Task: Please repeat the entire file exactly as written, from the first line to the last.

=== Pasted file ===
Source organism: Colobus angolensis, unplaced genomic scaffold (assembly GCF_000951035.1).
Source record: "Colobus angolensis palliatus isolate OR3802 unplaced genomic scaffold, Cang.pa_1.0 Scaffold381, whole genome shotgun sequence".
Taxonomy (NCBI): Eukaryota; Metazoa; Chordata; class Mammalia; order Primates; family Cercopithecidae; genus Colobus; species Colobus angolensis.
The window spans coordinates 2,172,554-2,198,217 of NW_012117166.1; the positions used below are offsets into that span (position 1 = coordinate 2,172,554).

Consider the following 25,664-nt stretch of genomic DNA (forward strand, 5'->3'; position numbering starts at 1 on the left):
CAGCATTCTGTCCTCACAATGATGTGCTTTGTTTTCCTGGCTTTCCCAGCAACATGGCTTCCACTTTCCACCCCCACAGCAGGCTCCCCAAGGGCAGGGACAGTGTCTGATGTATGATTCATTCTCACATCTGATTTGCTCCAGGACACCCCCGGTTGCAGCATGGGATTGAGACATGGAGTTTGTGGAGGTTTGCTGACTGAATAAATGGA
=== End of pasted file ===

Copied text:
Source organism: Colobus angolensis, unplaced genomic scaffold (assembly GCF_000951035.1).
Source record: "Colobus angolensis palliatus isolate OR3802 unplaced genomic scaffold, Cang.pa_1.0 Scaffold381, whole genome shotgun sequence".
Taxonomy (NCBI): Eukaryota; Metazoa; Chordata; class Mammalia; order Primates; family Cercopithecidae; genus Colobus; species Colobus angolensis.
The window spans coordinates 2,172,554-2,198,217 of NW_012117166.1; the positions used below are offsets into that span (position 1 = coordinate 2,172,554).

Consider the following 25,664-nt stretch of genomic DNA (forward strand, 5'->3'; position numbering starts at 1 on the left):
CAGCATTCTGTCCTCACAATGATGTGCTTTGTTTTCCTGGCTTTCCCAGCAACATGGCTTCCACTTTCCACCCCCACAGCAGGCTCCCCAAGGGCAGGGACAGTGTCTGATGTATGATTCATTCTCACATCTGATTTGCTCCAGGACACCCCCGGTTGCAGCATGGGATTGAGACATGGAGTTTGTGGAGGTTTGCTGACTGAATAAATGGA